The U.S. Department of Energy and the Republic of Korea have signed a new agreement to establish a U.S.-Korea Clean Energy Technology Partnership that will increase the two countries’ cooperation on cleantech research and development.

The agreement will lead to more collaborative efforts pertaining to energy efficiency, renewable energy, smart grid, clean transportation, carbon capture, and energy storage systems.

The partnership is one more item in a long list of agreements between the U.S. and South Korea, including the Major Economies Forum, Clean Energy Ministerial, the Asia Pacific Economic Cooperation forum, the International Energy Agency, and through the Korea-led Global Green Growth Institute.

It’s particularly good news for the U.S. if the agreement leads to technology transfer, as South Korea has some of the most aggressive smart grid goals in the world and has established solid targets for renewable and energy efficiency.

Last year, the country’s Ministry of Knowledge Economy released a two-page report that hits all the high points in its plan for smart grid deployment through 2030, with hard targets for everything from advanced metering infrastructure to EV quick-charging stations and microgrid communications. 

In recent years, the U.S. government has handed out more than $4 billion in smart grid stimulus grants in areas such as smart meters, renewable and electric vehicle integration and energy storage projects. ARPA-E, the research arm of the DOE, has awarded about $400 million to universities, research organizations and companies working on everything from the SunShot Initiative, geared to bring the cost of solar down, to breakthroughs in grid-level energy storage.

South Korea, on the other hand, has committed about $6.2 billion on technology development for its smart grid roadmap and another $18 billion to building infrastructure. While Korea’s investment in technology can also benefit the U.S., the appetite to invest in cleantech infrastructure will have to be nurtured domestically in America.

In other news:

-- Mitsubishi Electric Corporation has started full-scale tests of smart grid and smart city technologies. While electric vehicles and wind turbines might be the first products that come to mind when thinking about Mitsubishi, this project will develop and test products for commercial systems and equipment that can earn the company an estimated $17 billion in the global market by 2016.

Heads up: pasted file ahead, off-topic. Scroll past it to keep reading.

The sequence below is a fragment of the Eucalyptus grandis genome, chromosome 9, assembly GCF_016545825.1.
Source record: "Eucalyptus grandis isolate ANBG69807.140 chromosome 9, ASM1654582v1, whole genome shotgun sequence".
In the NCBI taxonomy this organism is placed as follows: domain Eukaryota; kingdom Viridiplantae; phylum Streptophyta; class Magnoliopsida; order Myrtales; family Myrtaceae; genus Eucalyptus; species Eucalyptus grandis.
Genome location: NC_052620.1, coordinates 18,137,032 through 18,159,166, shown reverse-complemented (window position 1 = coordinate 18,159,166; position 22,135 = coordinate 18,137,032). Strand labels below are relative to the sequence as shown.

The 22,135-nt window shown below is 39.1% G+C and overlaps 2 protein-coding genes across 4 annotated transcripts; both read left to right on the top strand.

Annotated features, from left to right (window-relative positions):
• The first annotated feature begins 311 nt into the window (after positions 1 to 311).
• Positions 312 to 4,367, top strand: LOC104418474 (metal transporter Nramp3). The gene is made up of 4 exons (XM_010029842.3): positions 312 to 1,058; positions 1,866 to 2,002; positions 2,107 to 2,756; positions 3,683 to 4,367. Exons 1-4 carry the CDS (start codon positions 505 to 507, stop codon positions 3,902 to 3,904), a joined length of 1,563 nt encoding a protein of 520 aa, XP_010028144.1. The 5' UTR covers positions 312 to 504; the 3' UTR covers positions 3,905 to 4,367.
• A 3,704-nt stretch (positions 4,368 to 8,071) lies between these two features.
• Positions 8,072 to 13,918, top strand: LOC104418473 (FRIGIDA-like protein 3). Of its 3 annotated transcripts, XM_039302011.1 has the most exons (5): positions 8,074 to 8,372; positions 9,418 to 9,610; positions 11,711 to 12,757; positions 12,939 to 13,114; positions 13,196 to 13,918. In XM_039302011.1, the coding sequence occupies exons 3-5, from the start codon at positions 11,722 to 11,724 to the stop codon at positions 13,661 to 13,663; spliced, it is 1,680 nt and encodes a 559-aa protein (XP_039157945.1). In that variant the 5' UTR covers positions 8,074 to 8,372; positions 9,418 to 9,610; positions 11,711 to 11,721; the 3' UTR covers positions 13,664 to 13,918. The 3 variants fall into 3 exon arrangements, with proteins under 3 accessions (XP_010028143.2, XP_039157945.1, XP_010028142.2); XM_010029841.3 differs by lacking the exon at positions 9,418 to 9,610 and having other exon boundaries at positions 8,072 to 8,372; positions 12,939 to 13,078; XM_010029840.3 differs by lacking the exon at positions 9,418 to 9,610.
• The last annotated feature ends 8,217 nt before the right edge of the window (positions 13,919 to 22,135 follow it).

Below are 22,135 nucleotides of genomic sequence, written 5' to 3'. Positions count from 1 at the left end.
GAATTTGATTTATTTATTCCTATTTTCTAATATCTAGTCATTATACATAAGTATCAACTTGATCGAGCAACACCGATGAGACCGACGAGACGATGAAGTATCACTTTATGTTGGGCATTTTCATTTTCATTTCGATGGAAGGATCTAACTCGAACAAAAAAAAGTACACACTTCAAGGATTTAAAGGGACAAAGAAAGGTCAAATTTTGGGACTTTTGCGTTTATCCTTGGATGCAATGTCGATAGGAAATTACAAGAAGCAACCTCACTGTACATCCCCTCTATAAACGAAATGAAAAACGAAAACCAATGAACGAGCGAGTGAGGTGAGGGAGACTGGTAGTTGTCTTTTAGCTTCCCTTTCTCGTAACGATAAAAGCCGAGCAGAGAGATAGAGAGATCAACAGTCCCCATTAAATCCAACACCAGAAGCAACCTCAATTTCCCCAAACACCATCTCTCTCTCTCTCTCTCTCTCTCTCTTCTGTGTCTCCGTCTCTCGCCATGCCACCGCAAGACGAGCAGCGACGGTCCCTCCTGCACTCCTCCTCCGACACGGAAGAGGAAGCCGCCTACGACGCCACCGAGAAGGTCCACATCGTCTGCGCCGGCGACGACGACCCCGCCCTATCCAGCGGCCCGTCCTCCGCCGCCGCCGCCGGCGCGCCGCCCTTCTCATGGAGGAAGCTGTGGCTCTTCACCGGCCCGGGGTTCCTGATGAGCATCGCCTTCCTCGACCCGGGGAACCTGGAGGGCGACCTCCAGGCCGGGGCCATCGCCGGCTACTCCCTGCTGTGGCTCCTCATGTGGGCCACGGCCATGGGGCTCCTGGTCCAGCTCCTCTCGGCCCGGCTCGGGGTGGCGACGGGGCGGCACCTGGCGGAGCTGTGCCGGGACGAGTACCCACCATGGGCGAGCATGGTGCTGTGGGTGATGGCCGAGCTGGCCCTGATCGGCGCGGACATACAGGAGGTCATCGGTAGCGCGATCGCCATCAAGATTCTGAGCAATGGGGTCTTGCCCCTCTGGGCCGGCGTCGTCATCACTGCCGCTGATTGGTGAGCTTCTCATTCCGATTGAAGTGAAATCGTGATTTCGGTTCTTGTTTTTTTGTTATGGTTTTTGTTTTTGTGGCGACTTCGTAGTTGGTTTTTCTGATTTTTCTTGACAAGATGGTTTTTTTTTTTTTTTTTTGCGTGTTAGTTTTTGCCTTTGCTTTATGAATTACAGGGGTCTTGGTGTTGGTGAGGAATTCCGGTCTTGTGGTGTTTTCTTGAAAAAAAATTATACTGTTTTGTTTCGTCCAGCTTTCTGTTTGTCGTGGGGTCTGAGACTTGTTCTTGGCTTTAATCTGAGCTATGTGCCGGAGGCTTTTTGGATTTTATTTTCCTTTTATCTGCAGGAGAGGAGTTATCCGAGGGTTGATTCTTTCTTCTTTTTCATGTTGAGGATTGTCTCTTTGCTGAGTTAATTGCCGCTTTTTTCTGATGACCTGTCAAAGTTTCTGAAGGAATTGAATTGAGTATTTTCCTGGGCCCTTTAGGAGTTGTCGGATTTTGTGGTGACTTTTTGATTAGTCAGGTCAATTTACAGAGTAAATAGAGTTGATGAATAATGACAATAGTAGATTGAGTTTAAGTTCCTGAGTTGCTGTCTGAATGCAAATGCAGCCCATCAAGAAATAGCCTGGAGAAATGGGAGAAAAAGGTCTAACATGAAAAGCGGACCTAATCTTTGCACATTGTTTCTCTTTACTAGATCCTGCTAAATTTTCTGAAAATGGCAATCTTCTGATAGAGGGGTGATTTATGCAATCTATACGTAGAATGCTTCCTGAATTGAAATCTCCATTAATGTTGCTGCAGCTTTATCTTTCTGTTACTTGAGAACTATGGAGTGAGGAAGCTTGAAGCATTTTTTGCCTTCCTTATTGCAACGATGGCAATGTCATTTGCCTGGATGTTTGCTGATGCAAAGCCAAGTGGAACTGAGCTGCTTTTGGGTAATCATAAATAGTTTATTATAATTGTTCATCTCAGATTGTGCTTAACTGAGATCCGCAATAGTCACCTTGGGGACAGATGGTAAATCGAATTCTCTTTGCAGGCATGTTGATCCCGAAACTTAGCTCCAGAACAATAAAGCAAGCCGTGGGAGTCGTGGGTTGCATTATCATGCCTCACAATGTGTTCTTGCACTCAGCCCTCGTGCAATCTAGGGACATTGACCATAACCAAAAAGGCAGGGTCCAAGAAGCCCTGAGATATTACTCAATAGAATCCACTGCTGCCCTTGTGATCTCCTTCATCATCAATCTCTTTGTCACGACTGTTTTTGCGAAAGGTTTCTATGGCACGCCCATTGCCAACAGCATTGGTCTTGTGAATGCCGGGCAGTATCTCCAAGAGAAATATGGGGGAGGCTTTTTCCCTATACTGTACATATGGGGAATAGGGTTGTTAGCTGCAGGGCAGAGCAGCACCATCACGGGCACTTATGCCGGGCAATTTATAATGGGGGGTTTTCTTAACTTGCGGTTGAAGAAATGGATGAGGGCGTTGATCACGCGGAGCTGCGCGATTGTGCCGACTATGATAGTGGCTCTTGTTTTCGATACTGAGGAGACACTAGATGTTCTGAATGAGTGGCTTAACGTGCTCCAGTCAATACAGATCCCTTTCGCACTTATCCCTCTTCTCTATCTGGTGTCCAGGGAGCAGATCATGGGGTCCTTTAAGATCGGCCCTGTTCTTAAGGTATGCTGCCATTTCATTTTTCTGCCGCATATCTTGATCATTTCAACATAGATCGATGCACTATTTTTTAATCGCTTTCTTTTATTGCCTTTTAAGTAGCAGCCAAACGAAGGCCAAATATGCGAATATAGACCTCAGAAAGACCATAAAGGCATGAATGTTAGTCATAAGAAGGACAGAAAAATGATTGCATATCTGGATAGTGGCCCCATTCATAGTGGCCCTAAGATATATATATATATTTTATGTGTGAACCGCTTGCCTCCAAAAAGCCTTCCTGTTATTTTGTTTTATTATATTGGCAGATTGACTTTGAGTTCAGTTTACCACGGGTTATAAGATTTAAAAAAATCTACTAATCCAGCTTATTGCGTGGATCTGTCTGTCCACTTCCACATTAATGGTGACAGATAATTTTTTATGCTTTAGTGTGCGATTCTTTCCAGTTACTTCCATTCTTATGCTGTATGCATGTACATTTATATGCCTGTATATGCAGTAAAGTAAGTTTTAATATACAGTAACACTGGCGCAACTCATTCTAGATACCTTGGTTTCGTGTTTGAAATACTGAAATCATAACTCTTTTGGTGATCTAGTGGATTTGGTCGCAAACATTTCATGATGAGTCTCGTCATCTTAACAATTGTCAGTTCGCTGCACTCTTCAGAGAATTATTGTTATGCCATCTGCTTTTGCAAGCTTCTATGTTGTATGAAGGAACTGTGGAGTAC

The products will be both consumer-facing and for the grid level, according to a press release, and solutions will focus around continuous energy service in the wake of emergencies, like the earthquake and tsunami that devastated Japan earlier this year.

The test will focus on demand-side balancing, distribution automation and, particularly, voltage control, balancing grid operations when large amounts of renewable energy are in use, and microgrid technologies allowing neighborhoods to be islanded in a disaster. Japan already has one of the world’s most advanced electrical grids, so expect big things in renewables as the country focuses its energy priorities in new directions, including a call for the regional utilities to buy all of the renewable power available to them.

-- The expansive and yet limited cleanup of the BP oil spill in the Gulf of Mexico more than a year ago raised a lot of questions about the industry’s preparedness to react when disasters happen. Although novel cleanup technologies were suggested, burning and booms were still the primary methods of trying to disperse and collect the 206 million gallons of spilled oil.

In the wake of the disaster, the winners of the latest X Prize are raising the bar on oil spill cleanups. While BP was recently allowed to buy more oil and gas leases in the Gulf of Mexico, independent companies competed to revolutionize the technologies used to clean up the messes that large oil companies create. Elastec, a relatively small company out of Illinois, landed the top honors in the Oil Cleanup X Challenge -- and $1 million in prize money.

The challenge, funded by Wendy Schmidt, wife of former Google CEO Eric Schmidt, called for a technology that could skim oil at a rate of 2,500 gallons per minute, more than double the 1,100 gallons per minute that is the current industry standard. Elastec blew that goal out of the water, achieving 4,670 gallons per minute with a nearly 90 percent efficiency rate with its Grooved Disk Skimmer.

The company has been in the oil cleanup business for decades, and skimmers aren’t new. The firm had drums that picked up oil, but when they heard about the X Prize, they were up for the challenge, although many in the company were skeptical they could reach the 2,500-gpm benchmark.

 The solution was a trough with four rows of grooved disks, which look like giant plastic records, instead of a single drum. The skimmer was also the largest and fastest the company had ever built. “It’s remarkable,” commented one Elastec team member during a demonstration in a YouTube video.  

No word on whether the technology will be deployed to help cleanup efforts in the ongoing oil spill in New Zealand.